11. The system of claim 1, further comprising a plurality of guide bearings movably coupled to the shaft to secure the turbine assembly to the housing.

12. The system of claim 1, further comprising a plurality of thrust bearings movably coupled to the shaft to secure the turbine assembly to the electrical generator.

13. The system of claim 1, wherein the turbine assembly is vertically disposed such that the shaft extends away from the turbine assembly in a vertical direction.

14. The system of claim 1, wherein the turbine assembly is horizontally disposed such that the shaft extends away from the turbine assembly in a horizontal direction.

15. The system of claim 1, wherein the turbine assembly includes: a plurality of identical sections disposed in a stacked arrangement; and two outer plates disposed at opposed ends of the stacked arrangement, wherein each of the sections includes: a top surface, a bottom surface, and a plurality of airfoil-shaped blades fixedly mounted therebetween, and a space within the each of the sections is shaftless, and wherein the blades within one of the sections are arranged rotationally offset from the blades within an adjacent one of the sections by a phase shift.

16. The system of claim 15, wherein adjacent ones of the sections are interposed by an inner plate operable to prevent fluid communication between the adjacent ones of the sections.

17. The system of claim 15, wherein adjacent ones of the sections are interposed by a spokeless ring frame operable to allow fluid communication between the adjacent ones of the sections.

18. A method comprising; disposing a velocity enhancing device in a fluid body, the velocity enhancing device including: a housing having a plurality of openings disposed in fluid communication with one another, wherein the openings extend from two opposed ends of the housing towards a turbine chamber disposed therebetween, and a plurality of gates linked to maintain a plurality of predetermined angular relationships among the gates and movably coupled to the housing; disposing a turbine assembly in the turbine chamber; actuating the gates by a fluid flow to form an inlet profile for increasing fluid catchment at one of the openings which faces the fluid flow; in response to forming of the input profile, actuating the gates by the angular relationships linking the gates to form a different outlet profile for diffusing fluid at another of the openings; and generating a torque output in the turbine assembly energized by the fluid flow.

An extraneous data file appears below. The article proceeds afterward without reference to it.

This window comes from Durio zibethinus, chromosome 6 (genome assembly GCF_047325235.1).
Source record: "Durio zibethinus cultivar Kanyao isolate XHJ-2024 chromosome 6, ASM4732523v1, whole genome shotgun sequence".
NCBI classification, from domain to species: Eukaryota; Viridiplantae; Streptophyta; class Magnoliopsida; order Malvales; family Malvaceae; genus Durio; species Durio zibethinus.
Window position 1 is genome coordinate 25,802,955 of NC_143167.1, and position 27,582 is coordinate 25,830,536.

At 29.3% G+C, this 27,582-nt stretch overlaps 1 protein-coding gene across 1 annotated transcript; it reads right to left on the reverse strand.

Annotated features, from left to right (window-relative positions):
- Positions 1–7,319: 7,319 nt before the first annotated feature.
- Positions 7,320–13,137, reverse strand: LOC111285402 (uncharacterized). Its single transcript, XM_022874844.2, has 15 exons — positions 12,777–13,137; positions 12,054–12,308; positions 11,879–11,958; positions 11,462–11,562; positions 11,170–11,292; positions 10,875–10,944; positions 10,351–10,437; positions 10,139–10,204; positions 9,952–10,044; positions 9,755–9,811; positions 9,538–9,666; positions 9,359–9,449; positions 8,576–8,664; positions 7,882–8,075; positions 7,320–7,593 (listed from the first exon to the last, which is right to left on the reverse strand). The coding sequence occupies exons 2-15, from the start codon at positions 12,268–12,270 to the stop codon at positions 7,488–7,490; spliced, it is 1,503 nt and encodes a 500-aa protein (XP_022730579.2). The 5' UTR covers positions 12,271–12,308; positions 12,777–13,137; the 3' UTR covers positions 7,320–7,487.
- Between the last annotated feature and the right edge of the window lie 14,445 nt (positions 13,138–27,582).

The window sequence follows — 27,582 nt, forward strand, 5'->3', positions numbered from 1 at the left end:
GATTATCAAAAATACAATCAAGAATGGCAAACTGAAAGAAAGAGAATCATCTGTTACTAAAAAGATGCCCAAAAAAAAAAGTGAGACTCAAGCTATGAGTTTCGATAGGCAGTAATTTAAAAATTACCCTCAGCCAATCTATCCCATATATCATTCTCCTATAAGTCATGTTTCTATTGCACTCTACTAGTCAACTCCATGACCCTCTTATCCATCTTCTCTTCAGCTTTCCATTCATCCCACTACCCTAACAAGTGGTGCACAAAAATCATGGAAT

19. The method of claim 18, further comprising in response to a change in direction of the fluid flow, interchanging the outlet profile with the inlet profile, and vice versa.

20. The method of claim 19, wherein actuating the gates includes disposing at least one of the gates forming the inlet profile perpendicularly to the fluid flow to block the fluid flow, and disposing another of the gates forming the inlet profile as a slope to direct the fluid flow towards the turbine chamber.

21. The method of claim 20, wherein disposing a turbine assembly in the turbine chamber includes disposing a turbine assembly having: a plurality of identical sections disposed in a stacked arrangement; and two outer plates disposed at opposed ends of the stacked arrangement, wherein each of the sections includes: a top surface, a bottom surface, and a plurality of airfoil-shaped blades fixedly mounted therebetween, and a space within the each of the sections is shaftless, and wherein the blades within one of the sections are arranged rotationally offset from the blades within an adjacent one of the sections by a phase shift.

22. The method of claim 21, wherein disposing a turbine assembly in the turbine chamber includes disposing a turbine assembly having adjacent ones of the sections interposed by an inner plate which is operable to prevent fluid communication between the adjacent ones of the sections.

23. The method of claim 21, wherein disposing a turbine assembly in the turbine chamber includes disposing a turbine assembly having adjacent ones of the sections interposed by a spokeless ring frame which is operable to allow fluid communication between the adjacent ones of the sections.

24. The method of claim 18, wherein the fluid body is water.

25-36. (canceled)
Description



BACKGROUND

[0001] 1. Technical Field